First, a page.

Windows mist up very quickly in cold/cool weather unless you keep the climate control switched on.

Now the good:

Very VERY comfortable ride on all road types. Just completed a 1000-mile weekend trip which, in all the other cars I've ever driven, would have left me with an aching back and right leg. In the Omega the miles just rolled by without any discomfort.

Driver seat/mirror memory is very handy when you share the driving with a partner who's 10 inches shorter than you are. The mirror memory is also useful if you want to adjust the wing mirrors to help in reversing - once you've finished just push the button and the mirrors go straight back to where they were.

When the sat nav isn't being uncooperative, it does a good job, particularly on unclassified country roads where roadsigns are few and far between, and junctions take you by surprise unless you're crawling along at 10MPH.

The auto box is as smooth as lightly creased silk - not so smooth that you can't tell when it's changing up or down, but easily smooth enough to be unnoticeable unless you're paying close attention.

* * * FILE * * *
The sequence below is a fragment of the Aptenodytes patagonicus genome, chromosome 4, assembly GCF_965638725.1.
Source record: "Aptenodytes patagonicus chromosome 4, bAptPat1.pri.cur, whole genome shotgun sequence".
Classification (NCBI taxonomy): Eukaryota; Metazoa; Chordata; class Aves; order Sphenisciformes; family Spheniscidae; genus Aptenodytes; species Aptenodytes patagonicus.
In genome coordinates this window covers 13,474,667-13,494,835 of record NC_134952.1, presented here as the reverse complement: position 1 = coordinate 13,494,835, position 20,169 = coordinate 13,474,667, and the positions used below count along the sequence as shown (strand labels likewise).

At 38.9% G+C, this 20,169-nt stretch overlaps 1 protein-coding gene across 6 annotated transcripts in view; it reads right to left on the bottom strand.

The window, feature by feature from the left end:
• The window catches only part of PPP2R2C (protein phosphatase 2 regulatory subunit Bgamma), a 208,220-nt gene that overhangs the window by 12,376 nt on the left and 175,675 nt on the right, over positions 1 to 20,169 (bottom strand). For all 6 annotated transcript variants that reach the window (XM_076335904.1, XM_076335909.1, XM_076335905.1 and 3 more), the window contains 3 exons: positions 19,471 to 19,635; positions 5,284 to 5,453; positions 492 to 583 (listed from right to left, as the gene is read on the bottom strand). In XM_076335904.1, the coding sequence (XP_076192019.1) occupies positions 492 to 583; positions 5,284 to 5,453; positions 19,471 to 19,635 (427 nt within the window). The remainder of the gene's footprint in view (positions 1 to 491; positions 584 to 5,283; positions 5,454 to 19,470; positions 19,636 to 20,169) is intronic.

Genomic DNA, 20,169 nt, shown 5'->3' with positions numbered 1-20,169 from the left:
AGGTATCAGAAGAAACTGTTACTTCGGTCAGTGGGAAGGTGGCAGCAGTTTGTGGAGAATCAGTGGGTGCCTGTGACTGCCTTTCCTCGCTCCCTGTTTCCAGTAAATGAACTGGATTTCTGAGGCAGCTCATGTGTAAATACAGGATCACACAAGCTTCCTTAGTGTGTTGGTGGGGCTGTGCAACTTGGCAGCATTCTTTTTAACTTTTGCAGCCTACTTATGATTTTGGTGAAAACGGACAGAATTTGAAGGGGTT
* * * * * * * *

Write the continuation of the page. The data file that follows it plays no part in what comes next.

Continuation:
With that gorgeous 3 litre V6 up front, the performance is superb. Push your foot to the floor, let the auto box kickdown, and feel that shove in your back as you accelerate away. And it's got the power to do this at practically any speed - from standing starts at traffic lights through to overtaking at motorway speeds. If you're a real speed freak you probably won't be satisfied with anything less than a sports car, but those of us who want a seriously fast car that's also practical (and doesn't command sports car insurance premiums) won't be disappointed.

The Philips/Bose audio system sounds superb, no matter what kind of music you're playing. And if you like your music loud, that's not a problem either... Not that you need to turn the volume up, thanks to the excellent soundproofing - a 2002-spec Mercedes E class is the only other car I've driven that let in as little road/wind noise as the Omega.

The climate control system works very nicely - no more sweating on hot days or shivering on cold ones. If you set it to auto mode, it takes just a few seconds to get the temperature to where you want it, and then it'll constantly fine tune its output to keep it there.